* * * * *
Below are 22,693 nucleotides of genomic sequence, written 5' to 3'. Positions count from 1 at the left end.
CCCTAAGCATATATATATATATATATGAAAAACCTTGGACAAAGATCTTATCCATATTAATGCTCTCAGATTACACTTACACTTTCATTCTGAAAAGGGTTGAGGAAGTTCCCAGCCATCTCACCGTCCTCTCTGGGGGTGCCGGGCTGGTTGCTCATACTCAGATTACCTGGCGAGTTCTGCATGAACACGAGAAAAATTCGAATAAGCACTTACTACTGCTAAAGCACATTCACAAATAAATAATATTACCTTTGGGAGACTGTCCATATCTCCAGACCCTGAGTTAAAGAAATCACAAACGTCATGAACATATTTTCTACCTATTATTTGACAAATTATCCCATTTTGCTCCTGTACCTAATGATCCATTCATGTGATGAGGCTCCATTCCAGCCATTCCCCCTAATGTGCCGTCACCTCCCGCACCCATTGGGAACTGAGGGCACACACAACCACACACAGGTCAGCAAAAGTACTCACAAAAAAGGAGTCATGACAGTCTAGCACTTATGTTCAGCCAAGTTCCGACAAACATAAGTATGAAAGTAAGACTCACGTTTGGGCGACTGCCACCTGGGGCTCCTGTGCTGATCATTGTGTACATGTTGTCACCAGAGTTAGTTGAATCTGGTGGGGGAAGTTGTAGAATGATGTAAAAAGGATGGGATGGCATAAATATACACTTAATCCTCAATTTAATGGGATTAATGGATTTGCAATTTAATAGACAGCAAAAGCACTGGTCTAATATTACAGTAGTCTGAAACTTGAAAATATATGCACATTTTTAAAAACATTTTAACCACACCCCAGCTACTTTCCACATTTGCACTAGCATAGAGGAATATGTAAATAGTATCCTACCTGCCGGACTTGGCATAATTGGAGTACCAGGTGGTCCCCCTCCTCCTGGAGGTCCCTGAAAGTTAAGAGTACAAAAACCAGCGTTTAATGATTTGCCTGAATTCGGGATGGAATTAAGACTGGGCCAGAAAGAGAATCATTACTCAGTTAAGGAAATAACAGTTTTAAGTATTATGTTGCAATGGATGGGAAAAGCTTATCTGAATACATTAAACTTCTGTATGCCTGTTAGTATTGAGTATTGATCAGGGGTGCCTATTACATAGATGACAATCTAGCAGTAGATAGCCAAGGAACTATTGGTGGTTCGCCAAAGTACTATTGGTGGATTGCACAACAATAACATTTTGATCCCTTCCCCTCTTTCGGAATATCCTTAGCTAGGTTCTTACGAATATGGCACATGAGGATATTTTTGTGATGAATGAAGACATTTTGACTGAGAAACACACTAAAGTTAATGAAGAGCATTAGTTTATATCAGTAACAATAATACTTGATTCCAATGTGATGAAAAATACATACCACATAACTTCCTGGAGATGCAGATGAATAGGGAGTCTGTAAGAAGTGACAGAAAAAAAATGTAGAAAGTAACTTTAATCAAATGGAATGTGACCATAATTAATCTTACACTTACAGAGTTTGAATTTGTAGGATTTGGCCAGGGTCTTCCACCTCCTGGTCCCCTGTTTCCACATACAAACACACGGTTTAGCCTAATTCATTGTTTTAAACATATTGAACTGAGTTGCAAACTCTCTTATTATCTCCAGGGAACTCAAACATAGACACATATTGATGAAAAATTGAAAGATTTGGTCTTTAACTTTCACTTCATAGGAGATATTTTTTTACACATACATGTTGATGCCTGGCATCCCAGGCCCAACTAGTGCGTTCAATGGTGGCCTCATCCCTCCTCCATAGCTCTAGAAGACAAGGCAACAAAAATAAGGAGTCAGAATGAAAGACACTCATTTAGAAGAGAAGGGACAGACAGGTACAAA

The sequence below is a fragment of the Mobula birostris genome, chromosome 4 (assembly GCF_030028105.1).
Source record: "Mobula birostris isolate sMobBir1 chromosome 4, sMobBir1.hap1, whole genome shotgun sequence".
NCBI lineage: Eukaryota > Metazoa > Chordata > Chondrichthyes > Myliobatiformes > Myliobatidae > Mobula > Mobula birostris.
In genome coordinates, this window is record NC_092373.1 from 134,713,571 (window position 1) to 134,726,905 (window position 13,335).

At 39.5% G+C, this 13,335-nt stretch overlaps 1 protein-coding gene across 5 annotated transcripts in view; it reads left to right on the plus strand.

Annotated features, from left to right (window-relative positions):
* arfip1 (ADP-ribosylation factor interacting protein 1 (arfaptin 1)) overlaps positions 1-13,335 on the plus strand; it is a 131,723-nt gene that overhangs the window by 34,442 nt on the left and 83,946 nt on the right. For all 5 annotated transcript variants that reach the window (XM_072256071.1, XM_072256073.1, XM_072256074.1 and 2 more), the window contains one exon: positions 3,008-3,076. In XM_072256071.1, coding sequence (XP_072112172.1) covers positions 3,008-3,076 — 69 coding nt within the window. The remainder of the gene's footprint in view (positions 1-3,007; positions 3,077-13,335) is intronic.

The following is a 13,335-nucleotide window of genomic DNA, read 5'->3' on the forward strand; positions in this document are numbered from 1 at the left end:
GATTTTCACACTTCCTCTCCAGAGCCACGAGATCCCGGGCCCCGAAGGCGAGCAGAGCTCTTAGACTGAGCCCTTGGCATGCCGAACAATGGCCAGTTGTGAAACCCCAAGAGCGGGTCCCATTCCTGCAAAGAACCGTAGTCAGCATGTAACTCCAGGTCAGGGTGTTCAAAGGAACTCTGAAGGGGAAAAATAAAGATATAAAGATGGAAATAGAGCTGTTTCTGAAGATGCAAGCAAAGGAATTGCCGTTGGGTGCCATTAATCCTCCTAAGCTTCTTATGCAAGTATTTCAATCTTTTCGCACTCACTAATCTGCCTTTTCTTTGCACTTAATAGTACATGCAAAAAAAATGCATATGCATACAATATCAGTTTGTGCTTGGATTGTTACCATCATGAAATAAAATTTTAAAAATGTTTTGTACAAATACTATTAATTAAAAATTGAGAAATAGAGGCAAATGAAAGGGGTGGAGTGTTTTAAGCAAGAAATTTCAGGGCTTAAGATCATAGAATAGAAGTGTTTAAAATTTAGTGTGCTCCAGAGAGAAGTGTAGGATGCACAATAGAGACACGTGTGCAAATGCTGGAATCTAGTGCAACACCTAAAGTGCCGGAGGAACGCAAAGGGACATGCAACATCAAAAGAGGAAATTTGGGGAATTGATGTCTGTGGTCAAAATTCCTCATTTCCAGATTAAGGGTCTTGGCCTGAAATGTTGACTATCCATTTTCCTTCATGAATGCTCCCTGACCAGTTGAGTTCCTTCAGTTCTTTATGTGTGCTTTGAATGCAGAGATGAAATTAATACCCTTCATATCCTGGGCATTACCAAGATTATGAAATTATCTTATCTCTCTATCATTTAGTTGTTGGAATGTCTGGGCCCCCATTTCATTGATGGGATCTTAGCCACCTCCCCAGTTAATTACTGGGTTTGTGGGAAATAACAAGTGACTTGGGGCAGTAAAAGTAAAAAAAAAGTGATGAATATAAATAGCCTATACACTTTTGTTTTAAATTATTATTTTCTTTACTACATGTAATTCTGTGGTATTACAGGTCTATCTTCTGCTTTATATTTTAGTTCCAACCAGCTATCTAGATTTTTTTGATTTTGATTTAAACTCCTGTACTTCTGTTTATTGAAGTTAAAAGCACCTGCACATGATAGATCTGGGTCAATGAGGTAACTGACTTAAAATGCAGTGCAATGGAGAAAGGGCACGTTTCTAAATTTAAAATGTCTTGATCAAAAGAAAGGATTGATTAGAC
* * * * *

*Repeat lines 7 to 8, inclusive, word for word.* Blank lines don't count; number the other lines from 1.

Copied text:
At 39.5% G+C, this 13,335-nt stretch overlaps 1 protein-coding gene across 5 annotated transcripts in view; it reads left to right on the plus strand.

Annotated features, from left to right (window-relative positions):